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Hanging ass. Minister returns, talks about constituency development

Deputy Minister of Health and Welfare Sethomo Lelatisitswe returns to work next week after serving a month-long suspension for violating Covid-19 protocols.

His suspension came after he, or his nephew, as he put it, posted a photo of the family reunion, apparently exceeding the numbers set during the covid-19 era.

Although he dodged questions about it, SHARON MAHALA met with the deputy of Boteti Est to discuss developments in his region.

What are your main lessons from the parliamentary session which has just ended?

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My biggest takeaway from the last parliamentary session will be the laws that were passed.

I say this because most of the bills passed respond to the concerns of most Batswana who fear that they will not play any important role in the economy of this country.

This means that once the president officially signs them, Batswana will now play a bigger role in running the economy, especially with the inclusion bill. We will no longer have to worry about foreigners having the biggest slice of the pie.

The other thing, of course, would be Covid-19. We know our budget as a country has been affected because of the pandemic but I am happy that large projects across the country have not been halted, such as in my constituency – the Mmatshumo water treatment plant. – which is almost finished.

What are the main comments you received during your interactions with your employees?

Most of the concerns raised are those of the economic sequelae of the pandemic nature of Covid-19.

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You are well aware that my constituency was heavily dependent on the mining sector and because of the Covid-19 many mining projects had to be halted, which meant that many people were made redundant as the industry was hit hard, so unemployment skyrocketed in my field, especially among those who were contracted out.

There was a lot of pressure on me there. We have also seen an increase in the crime rate, failed marriages and cases of GBV.

I am under a lot of pressure, especially in rural areas where unemployment is high, now we have people asking for an increase in admissions in the Ipelegeng program but it is almost impossible because part of the budget has been diverted to fight against the pandemic.

What are some of your accomplishments or milestones as a returning MP?

One milestone that I am particularly proud of is the fact that mining companies in the region have accepted my call to be more engaging and visible to the local population.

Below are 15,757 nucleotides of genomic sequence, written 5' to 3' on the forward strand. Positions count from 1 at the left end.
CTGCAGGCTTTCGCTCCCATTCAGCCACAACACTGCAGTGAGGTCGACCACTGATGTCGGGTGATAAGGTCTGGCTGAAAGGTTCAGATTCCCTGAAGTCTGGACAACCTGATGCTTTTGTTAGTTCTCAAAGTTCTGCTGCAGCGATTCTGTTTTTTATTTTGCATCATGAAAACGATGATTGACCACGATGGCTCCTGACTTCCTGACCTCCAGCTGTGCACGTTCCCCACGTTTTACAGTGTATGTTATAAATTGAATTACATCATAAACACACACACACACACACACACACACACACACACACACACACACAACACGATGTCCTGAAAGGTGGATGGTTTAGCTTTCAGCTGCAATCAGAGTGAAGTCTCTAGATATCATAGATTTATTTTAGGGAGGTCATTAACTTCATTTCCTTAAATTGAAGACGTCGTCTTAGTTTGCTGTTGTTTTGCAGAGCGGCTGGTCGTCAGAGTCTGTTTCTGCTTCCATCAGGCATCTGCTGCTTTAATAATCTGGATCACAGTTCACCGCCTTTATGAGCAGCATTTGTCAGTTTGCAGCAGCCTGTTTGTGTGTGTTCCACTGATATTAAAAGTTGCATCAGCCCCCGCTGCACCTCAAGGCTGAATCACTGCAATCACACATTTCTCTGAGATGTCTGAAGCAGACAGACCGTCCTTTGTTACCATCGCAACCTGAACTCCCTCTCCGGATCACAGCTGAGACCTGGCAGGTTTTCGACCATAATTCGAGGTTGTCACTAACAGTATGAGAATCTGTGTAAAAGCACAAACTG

You know that the Karowe mine was committed to building a local sports stadium.

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Without the contractor’s delays, it would be complete, but there is progress. Debswana has also responded to our calls to get involved in projects that improve the lives of residents.

What do you think are the concerns in your region?

There are a lot of concerns on the part of the riding, to be honest. for example, Letlhakane does not have a hospital.

It does not have internal roads and proper drainage systems, but it is a mining area.

We also need more primary schools in this region because the ones we have are overcrowded.

The rents, because of the mines, are very expensive and so we hope that the Botswana Housing Corporation (BHC) will set up and build houses here soon to be able to alleviate the high rents.

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The state of emergency ends this week. Do you still believe it was necessary? Did he achieve what he was intended for?

I believe so, yes! Look, the main reason for the state of emergency was to fight the pandemic. Covid-19 projects had to be a priority and the government was able to quickly resolve the issues that arose.

I believe that without the SOE we would have lost so many more lives in Botswana, it would have been tragic because, as I said, the SOE made it possible for the government to be able to prioritize Covid-19 while removing many obstacles that would have otherwise been a problem.

What occupies you during the parliamentary recess?

I am mainly engaged in consultative meetings and kgotla meetings.

We are preparing for the State of the Nation speech, so I need to be fully briefed on what urgently needs to be done in the region so that we can at least try to address some concerns.

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I have to be aware of all of this so that when the budget is allocated the powers that be will appreciate what is needed in the area I am leading.

You return to work after a one month suspension, I noted you never commented, would you say your suspension was fair?

I wouldn’t want to go into it. Most took place in public, so no comment.

What did you do during the month of absence?

I have been involved in a lot of work in the constituency, like I said, getting feedback from constituents on what they feel needs to be done,

Okay, apart from that, what priority areas do you think the next parliamentary session should focus on?

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Constitutional review! In my opinion, the next session should adequately address this issue, as many areas will be affected.

It won’t be an easy thing to do, but it must be done.

There will be a lot of changes with the exam, which will impact a lot of people who maybe were used to doing things a certain way and so I honestly think the next session should really discuss this.

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